So, now you're lost

Let’s talk about the viral post advising folks to change their voicemail when lost and low on cell phone battery power or their phone is dead.
Posts like this get your attention, get liked by people who don't know better, are shared by folks trying to be helpful, and the algorithm spreads it like wildfire.
  1. Without a signal (connection to the cell system) YOU CAN'T CHANGE YOUR VOICEMAIL. The voicemail system resides with your cell provider. To change your outgoing message, you have to CALL into your voicemail and then navigate the menus, record a new greeting, confirm the new greeting, etc. YOU CANNOT DO THIS WITH NO SIGNAL.
  2. If your battery is low do not waste its power by calling your voice mail—or calling or texing a friend or relative. Call 911 for help.  Calling 911 activates technology specifically designed to pinpoint your location using your phone's GPS.
  3. If you have no signal, text for help to 911. Many, if not most, 911 centers can receive a text message. An added bonus is that your GPS location will be appended to the text to 911.
  4. Text takes much less power, is far more likely to get through, will automatically retry many times if you have spotty service, leaves record others can see and can give you an indication that it got thru. By the way, because of the automatic retries, you can compose and hit send on a text and then get your phone as high as possible to improve the chances of getting the message out.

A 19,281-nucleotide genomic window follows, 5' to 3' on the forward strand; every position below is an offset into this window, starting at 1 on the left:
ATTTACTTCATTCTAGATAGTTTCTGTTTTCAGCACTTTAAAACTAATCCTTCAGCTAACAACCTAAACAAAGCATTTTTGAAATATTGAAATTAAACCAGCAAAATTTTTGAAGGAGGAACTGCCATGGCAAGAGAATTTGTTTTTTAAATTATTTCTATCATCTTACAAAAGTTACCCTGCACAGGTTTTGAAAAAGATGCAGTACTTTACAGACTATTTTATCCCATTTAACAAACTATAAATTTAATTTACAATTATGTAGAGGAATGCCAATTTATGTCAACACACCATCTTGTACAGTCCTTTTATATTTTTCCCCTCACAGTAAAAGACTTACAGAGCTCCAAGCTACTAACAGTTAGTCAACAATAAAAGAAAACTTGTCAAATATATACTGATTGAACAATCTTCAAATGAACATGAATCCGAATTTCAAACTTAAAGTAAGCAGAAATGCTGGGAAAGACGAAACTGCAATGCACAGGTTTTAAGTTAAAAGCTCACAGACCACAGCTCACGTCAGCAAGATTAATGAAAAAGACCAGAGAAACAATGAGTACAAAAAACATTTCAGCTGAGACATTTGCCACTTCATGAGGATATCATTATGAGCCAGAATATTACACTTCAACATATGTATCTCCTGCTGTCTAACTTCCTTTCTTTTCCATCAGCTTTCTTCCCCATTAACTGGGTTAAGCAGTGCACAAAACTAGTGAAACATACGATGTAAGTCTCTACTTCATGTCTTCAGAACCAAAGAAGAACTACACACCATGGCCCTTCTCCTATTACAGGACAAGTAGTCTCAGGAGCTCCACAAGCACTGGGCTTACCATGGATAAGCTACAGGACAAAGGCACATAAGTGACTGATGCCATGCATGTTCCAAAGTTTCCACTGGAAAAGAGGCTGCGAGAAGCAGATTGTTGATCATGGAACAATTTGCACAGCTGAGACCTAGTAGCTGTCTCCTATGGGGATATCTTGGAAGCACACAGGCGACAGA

5. Stay put. Okay, if you're lost or broken down and you've called for help (assuming you have signal and battery) please stay in one location—UNLESS YOU MUST MOVE FOR SAFETY REASONS. Changing your location makes our job more difficult. Trying to reach someone whose GPS location we have (within a circle, of course) is faster for us than trying to nail down a moving target. STAY PUT.
  6. Maximize battery life. In order to make the battery last longer, turn off everything you do not need. Close all apps. Turn off WiFi and Bluetooth. Don't use your cell phone as a GPS/map device and especially do not use the compass if your phone has one -- the compass feature in some phones is a serious battery drain. Pull out your map and compass and/or use a dedicated GPS unit. You may be instructed, by text, to turn your phone off and text back at a specific time. Also, keep your phone just a little warm with some body heat or a handwarmer.
  7. As always, tell family and friends where you are going and what time you plan to return.  Time is of the essence if you are lost and/or injured.
  8. Stay on trails or roads.  You might think that climbing up "that" hill will get you better cell phone signal.  Chances are that it won't and you will make yourself more difficult to locate and you may injur yourself in the process.
  9. Some folks may be concerned that they will get billed for being rescued so they don't call 911.  This is not the case in Arizona (except in instances of negligence e.g. crossing a flooded wash).